Someone doesn't want me to win: Hamilton
LEWIS Hamilton will have to dig deep to overcome the heartbreak of Malaysia as he heads into Sunday's Formula One Japanese Grand Prix needing a third straight win at the Suzuka circuit to revive his flagging title prospects.
The triple world champion's hopes of claiming a fourth title were dealt a heavy blow on Sunday at the Sepang circuit when he was forced to retire with a blown engine while holding a comfortable lead with 16 laps remaining.
That allowed Australian Daniel Ricciardo to score his first win of the year ahead of Red Bull teammate Max Verstappen in the team's first one-two finish since the 2013 Brazilian Grand Prix.
Had Hamilton won, scoring a landmark 50th career victory, he would have vaulted back to the top of the overall standings ahead of Mercedes teammate Nico Rosberg.
Instead, he heads to Japan needing to bridge a 23-point gap to the German, who finished third in Malaysia after being spun around and dropped to the back of the field by Ferrari's Sebastian Vettel at the start.
"It's not how you fall, it's how you get back up," Hamilton told reporters.
"If I can find strength from within to be able to come to these next races and perform like I've performed this weekend then, providing the car holds together, good things will come."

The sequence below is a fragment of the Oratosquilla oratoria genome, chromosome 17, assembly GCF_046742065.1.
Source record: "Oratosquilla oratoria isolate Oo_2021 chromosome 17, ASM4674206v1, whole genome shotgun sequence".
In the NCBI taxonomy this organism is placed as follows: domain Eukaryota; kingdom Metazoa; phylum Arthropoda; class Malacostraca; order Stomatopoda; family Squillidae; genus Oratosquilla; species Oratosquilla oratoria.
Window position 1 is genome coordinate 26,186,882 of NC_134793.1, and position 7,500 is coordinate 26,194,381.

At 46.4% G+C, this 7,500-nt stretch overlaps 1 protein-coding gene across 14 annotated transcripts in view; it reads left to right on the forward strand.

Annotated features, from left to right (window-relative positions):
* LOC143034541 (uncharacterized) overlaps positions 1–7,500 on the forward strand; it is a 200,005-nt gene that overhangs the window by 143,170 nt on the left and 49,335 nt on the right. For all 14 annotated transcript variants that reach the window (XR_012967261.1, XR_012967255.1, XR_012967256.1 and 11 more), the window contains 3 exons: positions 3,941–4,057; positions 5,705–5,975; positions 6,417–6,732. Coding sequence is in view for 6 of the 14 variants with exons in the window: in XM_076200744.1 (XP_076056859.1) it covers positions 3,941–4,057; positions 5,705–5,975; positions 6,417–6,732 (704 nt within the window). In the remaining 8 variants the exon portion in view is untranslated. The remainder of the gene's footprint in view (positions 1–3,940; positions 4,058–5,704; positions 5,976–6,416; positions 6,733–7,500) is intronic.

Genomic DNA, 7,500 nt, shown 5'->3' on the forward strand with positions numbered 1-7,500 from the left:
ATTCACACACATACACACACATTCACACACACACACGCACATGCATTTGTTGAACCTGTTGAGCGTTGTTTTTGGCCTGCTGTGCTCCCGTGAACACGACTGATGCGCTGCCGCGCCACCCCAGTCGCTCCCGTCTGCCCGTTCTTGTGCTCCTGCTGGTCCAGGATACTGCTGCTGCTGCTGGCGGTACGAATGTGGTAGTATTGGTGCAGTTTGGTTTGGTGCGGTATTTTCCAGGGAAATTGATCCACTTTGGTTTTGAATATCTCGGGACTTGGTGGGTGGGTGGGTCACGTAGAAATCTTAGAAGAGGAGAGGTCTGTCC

Sunday's engine failure was the latest in a spate of reliability issues that have plagued Hamilton's 2016 campaign and prompted the Briton to hint at a conspiracy.
"Someone doesn't want me to win this year. My question is to Mercedes. We have so many engines made but mine are the only ones failing this year," he told BBC Radio 5 Live.
Hamilton turned a deficit of 43 points to Rosberg earlier in the season into a 19-point advantage over the German with a streak of six wins from seven races.
But he is running out of time to mount another comeback with only five races left.